RHS expanding class offerings for 2013-14

Jan 30, 2013 By Katie Roenigk, Staff Writer

Riverton High School students will have six new courses to choose from when developing their schedules for next year.

The Fremont County School District 25 Board of Trustees on Tuesday approved creative writing, documentary film making, pre-med anatomy and physiology, forensic science, engineering, and Wyoming geology classes at RHS.

Principal Joanne Flanagan said she will gauge student interest in the courses before deciding which to implement, because the classes likely will replace some older offerings.

"It will not cause us to hire any additional staff," she told the board. "We always work with the staff we have, but each year we look at what we're offering to students in each department and look for courses that would better suit their needs."

For example, she said students who excel at writing often request more opportunities to explore the skill, but the regular English course must cover a broad curriculum. The creative writing course would be offered as an English elective to accommodate those students.

Flanagan said the documentary film making course aligns well with the new common core standards in literacy that incorporate writing, speaking and listening.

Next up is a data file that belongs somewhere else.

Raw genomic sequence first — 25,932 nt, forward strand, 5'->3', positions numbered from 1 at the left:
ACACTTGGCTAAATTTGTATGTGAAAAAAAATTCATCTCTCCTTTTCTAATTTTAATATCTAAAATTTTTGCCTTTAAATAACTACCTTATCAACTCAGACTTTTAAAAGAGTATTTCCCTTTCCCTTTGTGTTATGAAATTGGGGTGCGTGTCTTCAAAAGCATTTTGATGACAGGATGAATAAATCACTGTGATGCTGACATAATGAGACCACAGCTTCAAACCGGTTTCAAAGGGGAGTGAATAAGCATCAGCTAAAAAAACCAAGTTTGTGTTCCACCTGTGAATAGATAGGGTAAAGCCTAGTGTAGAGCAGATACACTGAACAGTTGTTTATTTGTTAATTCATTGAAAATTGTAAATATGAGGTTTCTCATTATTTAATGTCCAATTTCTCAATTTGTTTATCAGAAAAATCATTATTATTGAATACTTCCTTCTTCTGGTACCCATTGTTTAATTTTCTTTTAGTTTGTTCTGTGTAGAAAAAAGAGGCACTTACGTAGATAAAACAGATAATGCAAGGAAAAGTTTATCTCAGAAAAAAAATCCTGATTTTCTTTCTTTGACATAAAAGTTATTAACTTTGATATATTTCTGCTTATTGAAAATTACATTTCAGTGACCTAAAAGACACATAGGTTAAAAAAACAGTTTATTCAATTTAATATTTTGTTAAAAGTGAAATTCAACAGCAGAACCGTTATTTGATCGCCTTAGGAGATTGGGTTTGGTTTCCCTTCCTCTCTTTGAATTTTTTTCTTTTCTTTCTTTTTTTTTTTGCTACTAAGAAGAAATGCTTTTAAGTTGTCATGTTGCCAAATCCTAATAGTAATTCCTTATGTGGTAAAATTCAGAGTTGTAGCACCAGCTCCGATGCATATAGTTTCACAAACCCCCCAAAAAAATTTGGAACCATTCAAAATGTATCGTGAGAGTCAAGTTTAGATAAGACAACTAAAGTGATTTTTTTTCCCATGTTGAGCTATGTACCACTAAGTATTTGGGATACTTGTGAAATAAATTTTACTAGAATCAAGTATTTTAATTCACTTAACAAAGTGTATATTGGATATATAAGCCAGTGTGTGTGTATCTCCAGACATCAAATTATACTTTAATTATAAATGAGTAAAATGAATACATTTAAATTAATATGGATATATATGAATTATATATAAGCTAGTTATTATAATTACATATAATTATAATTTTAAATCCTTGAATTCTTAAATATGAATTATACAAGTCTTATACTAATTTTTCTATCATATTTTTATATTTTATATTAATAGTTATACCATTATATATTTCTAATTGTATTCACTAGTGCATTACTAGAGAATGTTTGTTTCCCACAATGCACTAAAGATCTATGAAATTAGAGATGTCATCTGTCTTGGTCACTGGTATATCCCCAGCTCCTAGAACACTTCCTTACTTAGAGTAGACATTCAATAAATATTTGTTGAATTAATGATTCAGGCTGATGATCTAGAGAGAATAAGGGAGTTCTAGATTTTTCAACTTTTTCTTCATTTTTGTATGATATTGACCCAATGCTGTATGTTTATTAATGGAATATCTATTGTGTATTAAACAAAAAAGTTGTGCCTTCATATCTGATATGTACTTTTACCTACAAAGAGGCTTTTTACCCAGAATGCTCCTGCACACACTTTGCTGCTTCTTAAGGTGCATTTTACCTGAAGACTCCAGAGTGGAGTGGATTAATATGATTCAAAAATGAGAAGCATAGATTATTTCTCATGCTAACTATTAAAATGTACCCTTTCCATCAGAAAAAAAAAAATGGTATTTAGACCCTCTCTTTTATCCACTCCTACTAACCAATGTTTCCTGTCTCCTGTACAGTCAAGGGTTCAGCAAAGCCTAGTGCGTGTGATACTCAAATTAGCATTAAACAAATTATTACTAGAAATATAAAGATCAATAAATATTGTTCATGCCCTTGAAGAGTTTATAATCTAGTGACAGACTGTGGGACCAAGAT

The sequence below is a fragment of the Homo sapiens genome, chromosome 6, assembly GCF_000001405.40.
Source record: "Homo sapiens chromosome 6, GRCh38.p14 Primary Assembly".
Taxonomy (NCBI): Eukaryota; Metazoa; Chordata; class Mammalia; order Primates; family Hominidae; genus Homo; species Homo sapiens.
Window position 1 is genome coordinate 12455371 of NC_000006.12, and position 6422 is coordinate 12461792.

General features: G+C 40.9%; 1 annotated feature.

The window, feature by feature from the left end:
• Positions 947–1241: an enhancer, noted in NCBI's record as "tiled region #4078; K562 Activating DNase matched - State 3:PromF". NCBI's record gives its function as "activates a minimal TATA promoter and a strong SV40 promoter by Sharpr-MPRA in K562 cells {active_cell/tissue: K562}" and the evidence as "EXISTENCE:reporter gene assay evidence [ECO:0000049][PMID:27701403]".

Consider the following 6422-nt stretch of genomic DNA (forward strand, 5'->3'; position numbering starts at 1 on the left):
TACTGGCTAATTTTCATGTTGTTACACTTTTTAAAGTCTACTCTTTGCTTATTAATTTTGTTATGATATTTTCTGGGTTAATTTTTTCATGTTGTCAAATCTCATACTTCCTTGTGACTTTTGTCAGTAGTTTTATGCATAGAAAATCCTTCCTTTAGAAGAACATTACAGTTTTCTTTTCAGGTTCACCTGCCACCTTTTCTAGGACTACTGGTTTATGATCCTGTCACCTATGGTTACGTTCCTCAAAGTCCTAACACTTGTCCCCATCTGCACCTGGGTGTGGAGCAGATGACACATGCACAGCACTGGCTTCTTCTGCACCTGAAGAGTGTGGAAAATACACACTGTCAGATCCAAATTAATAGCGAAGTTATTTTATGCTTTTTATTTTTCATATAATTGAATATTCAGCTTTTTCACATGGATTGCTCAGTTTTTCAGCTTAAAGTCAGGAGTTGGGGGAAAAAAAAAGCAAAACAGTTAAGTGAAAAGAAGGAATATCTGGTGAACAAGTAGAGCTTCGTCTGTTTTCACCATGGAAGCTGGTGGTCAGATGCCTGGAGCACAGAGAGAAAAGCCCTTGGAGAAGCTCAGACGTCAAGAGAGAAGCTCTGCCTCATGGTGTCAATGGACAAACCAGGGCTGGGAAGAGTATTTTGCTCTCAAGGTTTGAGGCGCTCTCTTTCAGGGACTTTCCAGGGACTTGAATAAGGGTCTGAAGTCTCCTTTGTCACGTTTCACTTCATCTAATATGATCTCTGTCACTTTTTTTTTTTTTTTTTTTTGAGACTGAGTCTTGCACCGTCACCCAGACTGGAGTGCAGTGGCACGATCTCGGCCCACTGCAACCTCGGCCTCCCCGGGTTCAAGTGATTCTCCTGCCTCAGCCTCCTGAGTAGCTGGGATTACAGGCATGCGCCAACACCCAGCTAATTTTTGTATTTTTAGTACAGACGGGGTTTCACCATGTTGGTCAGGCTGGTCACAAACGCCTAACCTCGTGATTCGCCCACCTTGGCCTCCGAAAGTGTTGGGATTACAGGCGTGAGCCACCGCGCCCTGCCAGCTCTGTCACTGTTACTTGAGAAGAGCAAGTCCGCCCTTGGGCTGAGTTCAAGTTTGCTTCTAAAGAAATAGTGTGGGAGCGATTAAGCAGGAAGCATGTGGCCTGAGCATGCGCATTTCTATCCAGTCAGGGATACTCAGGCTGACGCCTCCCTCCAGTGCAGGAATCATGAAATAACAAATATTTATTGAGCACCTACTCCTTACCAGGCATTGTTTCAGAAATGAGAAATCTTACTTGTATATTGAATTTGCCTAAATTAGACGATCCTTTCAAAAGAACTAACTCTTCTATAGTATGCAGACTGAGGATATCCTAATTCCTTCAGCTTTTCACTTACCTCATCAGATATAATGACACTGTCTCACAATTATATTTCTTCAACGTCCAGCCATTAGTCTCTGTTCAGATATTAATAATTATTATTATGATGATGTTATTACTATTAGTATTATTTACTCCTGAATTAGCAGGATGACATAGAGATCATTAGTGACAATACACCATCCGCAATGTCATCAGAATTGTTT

"And it blends with the (Central Wyoming College) broadcasting program," Flanagan said.

The four science classes will serve as additions to the more conventional courses at RHS, she added.

"The science department is hoping to offer some mix and match half credit science classes for kids in their senior year who may have interests (in subjects) we don't currently offer," Flanagan said. "(The courses) wouldn't take a whole year but would allow them to get some science background in those areas."

Board chairman Mark Stone voiced his support for the new offerings, which will give students a more clear understanding of perceived goals before they go on to college.

"(There are kids) who want to step into engineering, and they're hit with calculus, statics and dynamics," Stone said. "They had no idea they would walk into something like that so they get blown out of the water freshman year."

The same concept applies to the other classes, he said, specifically forensic science.

"It's a great career, but you pretty much need to be a doctor to be a forensic scientist," Stone said. "A lot of kids don't understand that. ... They think they can be a forensic specialist with an associate's degree in forensics, and that's not going to happen. By taking these classes they'll know what they need to do in the future."

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